Facing the prospect of long-term care and the complexities of Medicaid eligibility? A Medicaid Asset Protection Trust could be your safeguard. This legal strategy allows you to secure your assets while fulfilling Medicaid’s financial requirements. This article cuts through the complexity to show you exactly what a MAPT is, how it operates, and the benefits it offers—while also alerting you to important considerations like the look-back period and control over your assets. Get ready for a clear path through the maze of Medicaid planning.

Key Takeaways

  • Medicaid Asset Protection Trusts (MAPTs) are designed to help individuals meet Medicaid eligibility requirements while shielding their assets from being counted or having to be used to pay for care until they qualify.
  • Understanding the distinctions between countable and non-countable assets is crucial for Medicaid eligibility, and there’s a five-year look-back period where undervalued asset transfers can lead to penalties and delayed eligibility.
  • While MAPTs can provide estate recovery avoidance and tax benefits, they also involve loss of control over assets and potential penalties due to the look-back period, with establishment and maintenance costs ranging from $4,000 to $12,000. However when comparing the cost to the potential assets at risk, the cost can easily be made up if it saves more than 1-2 months of long term care costs (Currently approximately $8,500.00 per month in Michigan).

The Basics of Medicaid Asset Protection Trusts

Medicaid Asset Protection Trusts (MAPTs) are legal tools designed to:

  • Shield an individual’s assets from being considered in Medicaid eligibility assessments
  • Move assets into an MAPT to help preserve them for future generations instead of to pay for care
  • Reduce countable assets
  • Meet Medicaid’s financial eligibility requirements.

MAPTs can also provide tax benefits. With advantages related to regular income and capital gains tax, MAPTs support individuals in meeting Medicaid eligibility requirements while also protecting their assets in a tax-efficient manner. This is particularly useful for people with significant assets who might otherwise surpass Medicaid’s asset limit.

What is an MAPT?

A Medicaid Asset Protection Trust, also known as a Medicaid Planning Trust or Home Protection Trust, is an irrevocable trust. Its main objective is to protect assets of a Medicaid applicant from being considered for eligibility assessment, thereby enabling them to meet the criteria for Medicaid benefits without exhausting their resources.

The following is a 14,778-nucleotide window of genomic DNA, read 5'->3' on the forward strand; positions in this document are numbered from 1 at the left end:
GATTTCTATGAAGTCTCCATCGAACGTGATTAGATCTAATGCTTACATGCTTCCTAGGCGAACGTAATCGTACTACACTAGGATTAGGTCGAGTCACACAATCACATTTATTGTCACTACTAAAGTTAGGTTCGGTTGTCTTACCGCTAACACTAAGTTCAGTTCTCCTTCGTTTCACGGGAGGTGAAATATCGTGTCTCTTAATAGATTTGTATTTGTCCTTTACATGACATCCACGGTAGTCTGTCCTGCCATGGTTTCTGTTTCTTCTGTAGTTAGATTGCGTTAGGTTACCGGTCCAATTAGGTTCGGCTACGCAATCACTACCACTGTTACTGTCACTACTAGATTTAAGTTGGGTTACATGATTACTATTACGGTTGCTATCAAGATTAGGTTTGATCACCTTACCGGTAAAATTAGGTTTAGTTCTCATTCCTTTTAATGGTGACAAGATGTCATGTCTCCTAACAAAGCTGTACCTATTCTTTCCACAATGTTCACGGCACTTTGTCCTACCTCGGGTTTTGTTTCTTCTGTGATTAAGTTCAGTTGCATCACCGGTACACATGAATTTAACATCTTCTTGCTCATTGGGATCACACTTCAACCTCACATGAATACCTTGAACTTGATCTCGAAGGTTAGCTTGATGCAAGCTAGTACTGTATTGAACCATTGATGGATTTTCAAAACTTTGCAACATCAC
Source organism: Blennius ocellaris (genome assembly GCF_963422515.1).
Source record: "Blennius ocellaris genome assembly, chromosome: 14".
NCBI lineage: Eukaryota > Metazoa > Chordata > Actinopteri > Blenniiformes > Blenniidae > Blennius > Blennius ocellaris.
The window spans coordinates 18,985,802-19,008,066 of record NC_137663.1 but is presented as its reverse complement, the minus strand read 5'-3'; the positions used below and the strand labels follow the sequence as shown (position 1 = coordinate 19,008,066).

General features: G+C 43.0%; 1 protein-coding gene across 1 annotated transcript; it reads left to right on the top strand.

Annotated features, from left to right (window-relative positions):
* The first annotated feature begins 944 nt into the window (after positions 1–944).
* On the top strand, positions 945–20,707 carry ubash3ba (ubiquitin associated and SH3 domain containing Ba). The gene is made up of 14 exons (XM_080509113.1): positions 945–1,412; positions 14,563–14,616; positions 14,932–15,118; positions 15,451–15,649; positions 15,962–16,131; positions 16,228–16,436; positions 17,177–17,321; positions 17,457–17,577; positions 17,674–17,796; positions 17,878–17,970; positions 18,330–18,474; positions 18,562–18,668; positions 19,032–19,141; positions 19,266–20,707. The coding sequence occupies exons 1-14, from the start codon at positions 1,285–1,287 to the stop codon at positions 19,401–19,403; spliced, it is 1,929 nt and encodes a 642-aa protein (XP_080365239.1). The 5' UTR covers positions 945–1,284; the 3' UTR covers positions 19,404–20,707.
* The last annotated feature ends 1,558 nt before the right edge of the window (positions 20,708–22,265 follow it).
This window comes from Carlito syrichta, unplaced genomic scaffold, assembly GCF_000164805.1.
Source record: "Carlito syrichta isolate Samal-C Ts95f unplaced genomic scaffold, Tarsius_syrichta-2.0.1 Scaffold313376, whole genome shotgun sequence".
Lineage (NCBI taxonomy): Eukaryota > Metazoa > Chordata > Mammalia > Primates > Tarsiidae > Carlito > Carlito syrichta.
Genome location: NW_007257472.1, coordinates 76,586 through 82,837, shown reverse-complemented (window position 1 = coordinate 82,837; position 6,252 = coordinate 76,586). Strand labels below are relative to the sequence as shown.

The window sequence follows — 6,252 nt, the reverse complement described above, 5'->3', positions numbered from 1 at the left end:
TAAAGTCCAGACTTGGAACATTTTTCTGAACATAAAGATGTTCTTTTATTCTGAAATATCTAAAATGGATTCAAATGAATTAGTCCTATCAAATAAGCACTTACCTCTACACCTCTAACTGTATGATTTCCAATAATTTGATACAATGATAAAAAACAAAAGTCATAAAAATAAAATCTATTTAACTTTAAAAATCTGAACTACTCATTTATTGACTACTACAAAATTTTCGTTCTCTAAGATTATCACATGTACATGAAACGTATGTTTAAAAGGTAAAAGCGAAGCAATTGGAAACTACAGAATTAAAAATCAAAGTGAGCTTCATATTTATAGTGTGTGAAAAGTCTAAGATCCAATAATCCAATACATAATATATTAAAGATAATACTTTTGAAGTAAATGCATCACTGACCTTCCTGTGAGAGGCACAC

One should bear in mind that control and access to assets in such a trust are constrained in some ways, which guarantees they are not included in Medicaid’s asset limit. However a carefully drafted trust can ensure that the right balance of protection and flexibility is created.

How MAPTs Work

In an MAPT, the trustmaker may retain all or some of the income generated by the assets, while the principal is safeguarded. However, this income must not surpass Medicaid’s income limit, as this could affect eligibility. It’s worth noting that retirement accounts such as 401k’s and IRAs may not be placed in a trust, and some special planning and considerations should be taken in regards to protecting these types of assets.

The government also carefully evaluates any underpriced transfer assets, particularly those below fair market value, during a specific timeframe known as the Medicaid look-back period. Any asset transfers made during this period could postpone eligibility for nursing home care. Working with a trained attorney can help make sure that all transfers are done correctly to avoid potential complications.

Eligibility Requirements for Medicaid and Trusts

Understanding the distinction between countable and exempt assets is a significant factor when assessing eligibility for Medicaid. Countable assets include bank accounts, stocks, bonds, and property that is not a primary residence. Meanwhile, exempt assets typically encompass the primary residence, personal property, and prepaid funeral expenses, and other qualified assets. In certain cases, individuals may need to utilize a portion of their assets to offset long-term care or other medical expenses, a process known as the spend-down requirement. However, while your home may be exempt, it can be subject to estate recovery after your passing.